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Pope Gregory VII, 1073–1085$
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H. E. J. Cowdrey

Print publication date: 1998

Print ISBN-13: 9780198206460

Published to Oxford Scholarship Online: October 2011

DOI: 10.1093/acprof:oso/9780198206460.001.0001

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Pope Gregory VII and the German Kingdom and Empire

Pope Gregory VII and the German Kingdom and Empire

(p.75) 3 Pope Gregory VII and the German Kingdom and Empire
Pope Gregory VII, 1073–1085

H. E. J. Cowdrey

Oxford University Press

When Gregory became pope in 1073, the German kingdom was entering upon an internal crisis that would have tested it to its foundations even if a conflict with the papacy had not supervened. For Henry IV's struggle with Gregory compounded another with the German princes, lay and ecclesiastical. The upheavals in Germany during the 1070s and 1080s, therefore, assumed the form of a three-cornered contest between pope, king, and princes, where each party pursued aims and interests that did not fully correspond to either of the other's. This chapter focuses on Pope Gregory VII's reign in the German kingdom and Empire, particularly under the Ottonian and early Salian kings; King Henry IV's minority and early years; the Saxon War; the recalcitrance of the German bishops; Henry IV's breach with Gregory VII; and the excommunication of Henry IV.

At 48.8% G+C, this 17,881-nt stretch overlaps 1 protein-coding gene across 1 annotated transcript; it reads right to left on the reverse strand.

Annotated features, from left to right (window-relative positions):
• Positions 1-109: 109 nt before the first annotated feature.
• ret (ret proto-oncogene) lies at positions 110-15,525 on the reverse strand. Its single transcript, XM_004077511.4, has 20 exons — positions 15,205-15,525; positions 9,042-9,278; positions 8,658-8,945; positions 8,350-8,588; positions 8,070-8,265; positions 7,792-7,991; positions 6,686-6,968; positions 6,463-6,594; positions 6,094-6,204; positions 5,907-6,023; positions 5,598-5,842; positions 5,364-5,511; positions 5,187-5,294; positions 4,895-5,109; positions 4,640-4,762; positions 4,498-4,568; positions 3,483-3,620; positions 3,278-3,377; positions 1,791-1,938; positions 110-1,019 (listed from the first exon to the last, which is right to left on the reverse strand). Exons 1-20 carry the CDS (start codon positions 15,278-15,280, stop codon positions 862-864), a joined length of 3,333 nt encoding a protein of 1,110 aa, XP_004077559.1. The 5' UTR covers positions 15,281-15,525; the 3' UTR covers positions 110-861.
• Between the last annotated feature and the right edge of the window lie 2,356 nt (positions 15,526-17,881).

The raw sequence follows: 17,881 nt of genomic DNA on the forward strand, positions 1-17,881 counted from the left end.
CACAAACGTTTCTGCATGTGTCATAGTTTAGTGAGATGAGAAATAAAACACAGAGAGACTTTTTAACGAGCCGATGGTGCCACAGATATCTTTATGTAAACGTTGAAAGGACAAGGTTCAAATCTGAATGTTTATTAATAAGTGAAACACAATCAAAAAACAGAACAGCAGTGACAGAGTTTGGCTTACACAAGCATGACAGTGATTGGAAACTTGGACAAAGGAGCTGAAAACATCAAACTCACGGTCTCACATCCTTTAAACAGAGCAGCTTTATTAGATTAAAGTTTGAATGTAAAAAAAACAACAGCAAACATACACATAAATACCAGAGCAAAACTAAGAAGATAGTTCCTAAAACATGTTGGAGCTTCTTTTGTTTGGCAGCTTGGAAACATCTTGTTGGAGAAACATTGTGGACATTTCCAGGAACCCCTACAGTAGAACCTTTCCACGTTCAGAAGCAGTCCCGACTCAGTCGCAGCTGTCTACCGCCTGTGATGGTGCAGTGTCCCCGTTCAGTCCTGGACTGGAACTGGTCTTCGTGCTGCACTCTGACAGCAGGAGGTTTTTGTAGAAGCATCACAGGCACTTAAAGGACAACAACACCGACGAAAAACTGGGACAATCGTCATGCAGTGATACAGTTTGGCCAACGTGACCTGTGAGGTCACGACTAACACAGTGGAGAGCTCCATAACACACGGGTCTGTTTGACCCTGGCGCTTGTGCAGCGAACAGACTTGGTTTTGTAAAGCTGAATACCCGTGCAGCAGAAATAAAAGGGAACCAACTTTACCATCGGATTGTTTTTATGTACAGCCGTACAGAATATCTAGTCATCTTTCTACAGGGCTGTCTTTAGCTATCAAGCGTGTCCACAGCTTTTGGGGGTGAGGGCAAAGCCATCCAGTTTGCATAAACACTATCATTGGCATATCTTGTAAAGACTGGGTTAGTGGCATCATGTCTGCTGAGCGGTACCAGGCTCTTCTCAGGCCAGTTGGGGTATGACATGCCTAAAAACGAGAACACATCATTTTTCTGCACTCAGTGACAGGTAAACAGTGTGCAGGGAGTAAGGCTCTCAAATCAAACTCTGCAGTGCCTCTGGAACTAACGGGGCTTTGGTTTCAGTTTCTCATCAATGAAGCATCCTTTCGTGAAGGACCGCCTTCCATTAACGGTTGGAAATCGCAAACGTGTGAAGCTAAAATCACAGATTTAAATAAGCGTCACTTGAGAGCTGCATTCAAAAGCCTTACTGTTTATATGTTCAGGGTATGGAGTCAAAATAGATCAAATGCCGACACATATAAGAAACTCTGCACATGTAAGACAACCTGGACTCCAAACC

Keywords:   Pope Gregory VII, Germany, kings, papacy, excommunication, Henry IV, princes, Saxon War, bishops, German kingdom

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